But then there is the really ugly part.  You have to look deep inside yourself and ask why you are trying to talk your friend out of this and where it will lead you.   Are you trying to play the hero here, hoping  your "friend" will be eternally grateful for your sage advice which saved them thousands (nay, tens of thousands) of dollars?   In your intervention fantasy, are you the hero like Indiana Jones, swinging in on a rope at the last minute to save the day?  In short, are you doing this to help your friend, or help yourself?

A dark question, to be sure.   Altruism is always suspect, and often people who claim to be altruistic are, in reality, evil people - sometimes just a little bit evil, but evil nevertheless.  You can't save people from themselves, and the very act of trying is somewhat narcissistic.  If you are carrying a balance on your credit card from month-to-month, you got no bidness telling others much about anything.  Spend that energy getting your own house in order, let your friend drive their car off a cliff, and find new friends.

Besides, your friend will probably argue that driving a car off a cliff is just a clever and smart shortcut to the bottom of the mountain (as opposed to all that pesky driving) and they are in to the secret tips 'n  tricks to driving off cliffs.   So just save your breath.

But, let's assume that your motivations are as pure as the driven snow and you can convince your friend that the MLM scheme is a con-job, and the MLM people are unable to persuade her otherwise.   Where do you go from there?

You see, the friendship is now dynamically altered forever.   It is no longer a peer-to-peer relationship where you two are equals.  No, no.  Now you are the sage adviser and in charge of looking out for your friend, who feels like a fool or idiot for even getting caught up in the MLM scheme.  Expect the friendship to peter out, over time, as a result.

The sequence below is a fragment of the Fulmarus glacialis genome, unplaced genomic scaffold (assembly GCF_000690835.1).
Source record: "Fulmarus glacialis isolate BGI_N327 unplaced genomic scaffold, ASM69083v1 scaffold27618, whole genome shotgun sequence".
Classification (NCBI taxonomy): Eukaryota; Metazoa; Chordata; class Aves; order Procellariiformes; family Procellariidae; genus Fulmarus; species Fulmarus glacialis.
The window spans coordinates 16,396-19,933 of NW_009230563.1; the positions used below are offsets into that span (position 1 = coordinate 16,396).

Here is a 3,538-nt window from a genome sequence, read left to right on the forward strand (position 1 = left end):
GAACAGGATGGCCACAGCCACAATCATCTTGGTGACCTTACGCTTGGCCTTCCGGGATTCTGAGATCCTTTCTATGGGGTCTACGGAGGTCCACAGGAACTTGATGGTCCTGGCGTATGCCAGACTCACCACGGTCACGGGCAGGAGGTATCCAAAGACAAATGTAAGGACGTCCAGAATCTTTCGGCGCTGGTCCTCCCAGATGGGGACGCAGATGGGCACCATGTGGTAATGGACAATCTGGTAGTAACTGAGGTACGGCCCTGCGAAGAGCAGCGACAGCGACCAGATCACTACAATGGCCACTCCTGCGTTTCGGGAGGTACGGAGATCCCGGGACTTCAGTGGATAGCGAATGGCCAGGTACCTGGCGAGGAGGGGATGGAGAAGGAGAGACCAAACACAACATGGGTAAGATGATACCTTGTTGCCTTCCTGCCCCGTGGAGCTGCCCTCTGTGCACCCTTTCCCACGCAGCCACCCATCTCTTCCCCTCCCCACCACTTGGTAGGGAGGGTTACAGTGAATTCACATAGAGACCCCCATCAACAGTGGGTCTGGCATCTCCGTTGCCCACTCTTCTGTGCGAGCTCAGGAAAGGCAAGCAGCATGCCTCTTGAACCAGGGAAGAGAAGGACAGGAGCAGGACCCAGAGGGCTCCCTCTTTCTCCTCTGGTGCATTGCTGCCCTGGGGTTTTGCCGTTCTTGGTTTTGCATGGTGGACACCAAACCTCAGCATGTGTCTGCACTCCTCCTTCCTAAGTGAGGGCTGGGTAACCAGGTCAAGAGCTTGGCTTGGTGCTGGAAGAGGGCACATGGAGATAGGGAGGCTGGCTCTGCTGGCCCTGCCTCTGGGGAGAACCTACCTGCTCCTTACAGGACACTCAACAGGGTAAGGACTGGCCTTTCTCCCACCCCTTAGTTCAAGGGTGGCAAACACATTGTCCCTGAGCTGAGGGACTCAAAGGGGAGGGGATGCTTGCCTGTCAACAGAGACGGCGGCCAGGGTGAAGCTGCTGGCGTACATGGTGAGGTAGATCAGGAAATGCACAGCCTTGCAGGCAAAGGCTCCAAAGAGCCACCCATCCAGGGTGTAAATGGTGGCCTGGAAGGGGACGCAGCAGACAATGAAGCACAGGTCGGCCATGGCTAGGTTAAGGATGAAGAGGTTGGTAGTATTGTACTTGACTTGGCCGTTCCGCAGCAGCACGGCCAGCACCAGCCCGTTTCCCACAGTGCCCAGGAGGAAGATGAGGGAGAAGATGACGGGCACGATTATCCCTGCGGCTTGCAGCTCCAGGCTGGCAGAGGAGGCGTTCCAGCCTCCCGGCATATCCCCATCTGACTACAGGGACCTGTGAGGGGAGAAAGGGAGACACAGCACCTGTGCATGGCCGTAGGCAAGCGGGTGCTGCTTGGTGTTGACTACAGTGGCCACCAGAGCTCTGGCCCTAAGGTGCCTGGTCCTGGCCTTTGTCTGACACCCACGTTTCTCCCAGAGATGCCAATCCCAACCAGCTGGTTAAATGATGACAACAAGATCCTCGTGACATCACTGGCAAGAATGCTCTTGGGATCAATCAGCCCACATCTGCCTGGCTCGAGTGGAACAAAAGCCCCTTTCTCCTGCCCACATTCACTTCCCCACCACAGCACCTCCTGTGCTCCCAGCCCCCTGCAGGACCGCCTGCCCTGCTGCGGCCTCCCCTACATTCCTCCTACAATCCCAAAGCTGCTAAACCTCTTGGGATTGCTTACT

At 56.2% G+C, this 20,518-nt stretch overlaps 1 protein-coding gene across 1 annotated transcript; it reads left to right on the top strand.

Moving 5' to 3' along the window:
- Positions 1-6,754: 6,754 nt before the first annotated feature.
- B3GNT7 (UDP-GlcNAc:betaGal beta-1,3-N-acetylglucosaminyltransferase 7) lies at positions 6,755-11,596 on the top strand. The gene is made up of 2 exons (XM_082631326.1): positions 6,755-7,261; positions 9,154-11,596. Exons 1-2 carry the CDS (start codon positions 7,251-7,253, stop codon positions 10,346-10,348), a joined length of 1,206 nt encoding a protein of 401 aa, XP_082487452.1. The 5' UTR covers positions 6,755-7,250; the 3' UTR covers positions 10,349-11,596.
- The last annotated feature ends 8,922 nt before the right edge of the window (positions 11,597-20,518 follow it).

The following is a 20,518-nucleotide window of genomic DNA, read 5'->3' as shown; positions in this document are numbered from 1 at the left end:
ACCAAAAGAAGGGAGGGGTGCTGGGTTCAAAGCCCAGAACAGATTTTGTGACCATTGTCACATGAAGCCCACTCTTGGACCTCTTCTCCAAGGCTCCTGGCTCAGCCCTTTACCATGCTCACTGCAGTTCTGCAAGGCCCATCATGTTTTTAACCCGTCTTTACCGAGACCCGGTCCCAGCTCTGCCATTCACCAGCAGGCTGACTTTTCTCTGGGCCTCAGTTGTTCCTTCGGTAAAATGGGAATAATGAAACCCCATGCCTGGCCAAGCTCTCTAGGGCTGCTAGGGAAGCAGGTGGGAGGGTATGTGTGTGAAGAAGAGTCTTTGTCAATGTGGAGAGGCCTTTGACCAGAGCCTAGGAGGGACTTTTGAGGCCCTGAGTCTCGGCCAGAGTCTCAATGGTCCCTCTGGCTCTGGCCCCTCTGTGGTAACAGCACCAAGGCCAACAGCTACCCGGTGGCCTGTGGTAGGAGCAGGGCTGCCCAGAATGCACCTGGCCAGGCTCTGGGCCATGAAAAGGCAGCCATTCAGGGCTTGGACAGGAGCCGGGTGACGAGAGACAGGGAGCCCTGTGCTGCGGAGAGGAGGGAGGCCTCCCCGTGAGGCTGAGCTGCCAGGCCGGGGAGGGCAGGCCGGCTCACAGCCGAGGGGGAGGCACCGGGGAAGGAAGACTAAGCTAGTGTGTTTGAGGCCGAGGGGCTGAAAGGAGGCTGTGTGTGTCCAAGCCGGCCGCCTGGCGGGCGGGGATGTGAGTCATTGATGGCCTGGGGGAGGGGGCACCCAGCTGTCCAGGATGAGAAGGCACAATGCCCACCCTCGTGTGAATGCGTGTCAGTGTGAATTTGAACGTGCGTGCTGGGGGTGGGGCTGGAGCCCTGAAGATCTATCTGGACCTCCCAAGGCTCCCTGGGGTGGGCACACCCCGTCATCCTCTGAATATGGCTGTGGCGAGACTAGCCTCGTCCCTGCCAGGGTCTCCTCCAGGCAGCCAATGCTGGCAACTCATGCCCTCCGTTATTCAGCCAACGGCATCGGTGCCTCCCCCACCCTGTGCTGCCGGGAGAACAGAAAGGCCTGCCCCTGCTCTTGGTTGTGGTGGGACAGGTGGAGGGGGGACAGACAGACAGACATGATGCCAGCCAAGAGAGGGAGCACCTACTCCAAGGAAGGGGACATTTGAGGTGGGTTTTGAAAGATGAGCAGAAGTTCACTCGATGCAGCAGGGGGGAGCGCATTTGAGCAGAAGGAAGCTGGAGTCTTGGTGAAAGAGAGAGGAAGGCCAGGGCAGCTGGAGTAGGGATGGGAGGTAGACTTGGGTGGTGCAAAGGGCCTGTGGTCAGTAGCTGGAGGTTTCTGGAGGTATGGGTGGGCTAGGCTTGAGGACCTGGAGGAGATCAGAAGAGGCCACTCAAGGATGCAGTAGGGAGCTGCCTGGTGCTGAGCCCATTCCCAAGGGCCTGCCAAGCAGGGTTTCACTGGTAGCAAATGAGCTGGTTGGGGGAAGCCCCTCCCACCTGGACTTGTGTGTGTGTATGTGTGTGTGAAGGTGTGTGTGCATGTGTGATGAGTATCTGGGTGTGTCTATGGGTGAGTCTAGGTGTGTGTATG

No one wants to have a friend who can constantly lord over them as a superior.   People want to relate on a peer-to-peer level.  It gets awkward, to say the least, when you try to socialize with people above or below your social status (or people who merely believe themselves to be above or below your social status).  A poorer and less-educated person than yourself may feel intimidated by you and it makes it harder to relate with them.   People with greater education and wealth may think you are a yahoo and want nothing to do with you. I've been in both situations, and it is awkward to say the least.   Even though I do have a law degree and Engineering degree, there are some folks who look down at me as some "mere tradesman".

Similarly, I have had trouble interacting with people from lower social status groups, who don't think I am an aficiado of tractor pulls or demolition derbies - particularly the figure-8 kind.  OK, so maybe I am white trash.   But I think you can appreciate both Opera and the State Fair, without being an elitist or a bumpkin.   Others are less sure.

So, it is likely, that even if you succeed in talking your friend out of the MLM cult - or any other cult for that matter - the odds are, it will ruin the friendship down the road.

So, maybe a better idea is just to move on with life, realize you can't save people from themselves, and while there is a lot of injustice in the world, the MLM people are just the tip of the iceberg - and they do require the willing cooperation of their victims in their schemes, unlike, say, the guy who shoves a gun in your face and demands your money.